During WWII, Camus stood passionately on the side of justice; during the Cold War, he sliced through the Iron Curtain with all the humanistic force of simple kindness. But as he watched the world burn its own future in the fiery pit of politics, he understood that time, which has no right side and no wring side, is only ever won or lost on the smallest and most personal scale: absolute presence with one’s own life, rooted in the belief that “real generosity toward the future lies in giving all to the present.”

Camus addresses this with poetic poignancy in an essay titled “The Wrong Side and the Right Side,” found in his altogether superb posthumous collection Lyrical and Critical Essays (public library).

Albert Camus

In a prescient admonition against our modern cult of productivity, which plunders our capacity for presence, Camus writes:

Life is short, and it is sinful to waste one’s time. They say I’m active. But being active is still wasting one’s time, if in doing one loses oneself. Today is a resting time, and my heart goes off in search of itself. If an anguish still clutches me, it’s when I feel this impalpable moment slip through my fingers like quicksilver… At the moment, my whole kingdom is of this world. This sun and these shadows, this warmth and this cold rising from the depths of the air: why wonder if something is dying or if men suffer, since everything is written on this window where the sun sheds its plenty as a greeting to my pity?

Echoing the young Dostoyevsky’s exultant reckoning with the meaning of life shortly after his death sentence was repealed (“To be a human being among people and to remain one forever, no matter in what circumstances, not to grow despondent and not to lose heart,” Dostoyevsky wrote to his brother, “that’s what life is all about, that’s its task.”), Camus adds:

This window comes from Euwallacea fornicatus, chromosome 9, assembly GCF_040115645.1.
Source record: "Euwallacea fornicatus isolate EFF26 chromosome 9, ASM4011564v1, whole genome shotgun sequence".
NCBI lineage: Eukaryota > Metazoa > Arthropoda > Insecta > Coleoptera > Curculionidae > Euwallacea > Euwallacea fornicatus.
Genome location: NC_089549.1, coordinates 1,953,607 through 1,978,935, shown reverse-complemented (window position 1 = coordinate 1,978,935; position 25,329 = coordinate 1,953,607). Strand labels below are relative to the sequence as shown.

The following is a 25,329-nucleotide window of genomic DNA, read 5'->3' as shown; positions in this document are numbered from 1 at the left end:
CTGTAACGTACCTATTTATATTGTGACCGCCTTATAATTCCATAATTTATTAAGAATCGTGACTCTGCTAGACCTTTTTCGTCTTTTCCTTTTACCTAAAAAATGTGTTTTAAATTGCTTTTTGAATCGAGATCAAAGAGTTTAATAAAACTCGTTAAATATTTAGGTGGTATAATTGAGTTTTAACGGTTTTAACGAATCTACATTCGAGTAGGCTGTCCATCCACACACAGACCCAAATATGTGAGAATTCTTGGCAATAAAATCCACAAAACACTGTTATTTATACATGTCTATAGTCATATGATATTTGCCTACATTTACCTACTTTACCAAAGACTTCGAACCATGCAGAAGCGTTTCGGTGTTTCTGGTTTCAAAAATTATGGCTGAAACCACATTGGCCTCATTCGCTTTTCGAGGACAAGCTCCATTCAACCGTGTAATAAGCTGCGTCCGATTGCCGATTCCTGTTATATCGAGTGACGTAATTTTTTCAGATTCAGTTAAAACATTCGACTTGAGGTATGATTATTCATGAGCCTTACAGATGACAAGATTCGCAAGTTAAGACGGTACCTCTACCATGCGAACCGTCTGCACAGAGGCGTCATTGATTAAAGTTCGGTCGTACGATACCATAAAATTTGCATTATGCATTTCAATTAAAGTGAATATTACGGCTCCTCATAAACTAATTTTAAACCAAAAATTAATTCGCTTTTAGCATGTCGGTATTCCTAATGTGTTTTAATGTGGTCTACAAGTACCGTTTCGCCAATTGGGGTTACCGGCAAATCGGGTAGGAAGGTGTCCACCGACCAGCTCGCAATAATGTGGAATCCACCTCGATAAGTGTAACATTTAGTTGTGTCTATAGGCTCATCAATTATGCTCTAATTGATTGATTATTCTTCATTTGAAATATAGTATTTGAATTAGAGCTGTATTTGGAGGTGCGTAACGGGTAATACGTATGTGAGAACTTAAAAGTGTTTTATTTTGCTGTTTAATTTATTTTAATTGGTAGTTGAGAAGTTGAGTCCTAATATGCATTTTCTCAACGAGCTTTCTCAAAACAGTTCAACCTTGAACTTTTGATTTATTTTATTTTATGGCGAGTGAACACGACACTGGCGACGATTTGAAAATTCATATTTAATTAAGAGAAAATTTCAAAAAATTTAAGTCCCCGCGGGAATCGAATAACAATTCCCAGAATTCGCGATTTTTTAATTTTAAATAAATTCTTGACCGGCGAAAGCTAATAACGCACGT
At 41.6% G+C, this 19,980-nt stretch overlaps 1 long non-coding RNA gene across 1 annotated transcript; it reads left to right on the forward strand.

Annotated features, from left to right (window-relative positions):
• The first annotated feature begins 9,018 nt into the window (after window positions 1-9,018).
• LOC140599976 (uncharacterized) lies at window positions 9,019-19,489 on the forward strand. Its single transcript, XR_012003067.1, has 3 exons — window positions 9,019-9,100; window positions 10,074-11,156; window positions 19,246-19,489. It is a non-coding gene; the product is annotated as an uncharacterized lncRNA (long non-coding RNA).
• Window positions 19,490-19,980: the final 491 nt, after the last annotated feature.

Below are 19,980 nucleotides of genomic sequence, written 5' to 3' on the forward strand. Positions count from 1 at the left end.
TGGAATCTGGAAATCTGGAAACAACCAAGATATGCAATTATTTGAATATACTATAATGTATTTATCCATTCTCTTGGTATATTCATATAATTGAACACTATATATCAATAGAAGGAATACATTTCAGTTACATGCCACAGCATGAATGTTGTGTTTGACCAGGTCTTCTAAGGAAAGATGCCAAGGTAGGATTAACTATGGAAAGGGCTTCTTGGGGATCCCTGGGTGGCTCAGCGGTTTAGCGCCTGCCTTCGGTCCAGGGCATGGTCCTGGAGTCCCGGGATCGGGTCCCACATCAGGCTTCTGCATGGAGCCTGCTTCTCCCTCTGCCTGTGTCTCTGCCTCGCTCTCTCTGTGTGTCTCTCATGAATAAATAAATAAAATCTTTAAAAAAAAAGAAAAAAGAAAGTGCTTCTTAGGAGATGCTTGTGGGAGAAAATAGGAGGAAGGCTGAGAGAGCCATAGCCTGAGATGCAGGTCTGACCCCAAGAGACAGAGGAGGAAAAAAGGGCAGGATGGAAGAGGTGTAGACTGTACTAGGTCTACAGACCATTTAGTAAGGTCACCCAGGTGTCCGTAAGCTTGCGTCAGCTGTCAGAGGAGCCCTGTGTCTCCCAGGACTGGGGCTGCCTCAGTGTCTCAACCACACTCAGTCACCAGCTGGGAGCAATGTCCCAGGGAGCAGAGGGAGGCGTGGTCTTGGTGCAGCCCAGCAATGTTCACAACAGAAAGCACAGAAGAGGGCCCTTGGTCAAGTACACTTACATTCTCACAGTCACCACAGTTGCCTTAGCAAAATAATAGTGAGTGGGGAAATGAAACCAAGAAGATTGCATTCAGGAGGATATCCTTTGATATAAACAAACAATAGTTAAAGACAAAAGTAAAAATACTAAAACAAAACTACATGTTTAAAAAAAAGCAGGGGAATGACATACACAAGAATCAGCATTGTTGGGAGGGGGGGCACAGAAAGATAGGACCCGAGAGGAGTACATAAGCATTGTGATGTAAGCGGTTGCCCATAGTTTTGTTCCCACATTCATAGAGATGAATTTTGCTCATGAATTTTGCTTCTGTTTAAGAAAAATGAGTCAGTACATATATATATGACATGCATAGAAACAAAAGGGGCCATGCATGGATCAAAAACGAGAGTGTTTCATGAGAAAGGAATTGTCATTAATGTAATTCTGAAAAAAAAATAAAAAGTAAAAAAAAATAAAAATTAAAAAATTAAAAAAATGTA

What counts is to be human and simple. No, what counts is to be true, and then everything fits in, humanity and simplicity. When am I truer than when I am the world?… What I wish for now is no longer happiness but simply awareness… I hold onto the world with every gesture, to men with all my gratitude and pity. I do not want to choose between the right and wrong sides of the world, and I do not like a choice… The great courage is still to gaze as squarely at the light as at death. Besides, how can I define the link that leads from this all-consuming love of life to this secret despair?… In spite of much searching, this is all I know.

These reflections led Camus to conclude that “there is no love of life without despair of life”; out of them he drew his three antidotes to the absurdity of life and the crucial question at its center.

Couple with George Saunders — who may be the closest we have to Camus in our time — on how to love the world more, then revisit Wendell Berry’s poetic antidote to despair.


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22 Jun 2024 at 15:51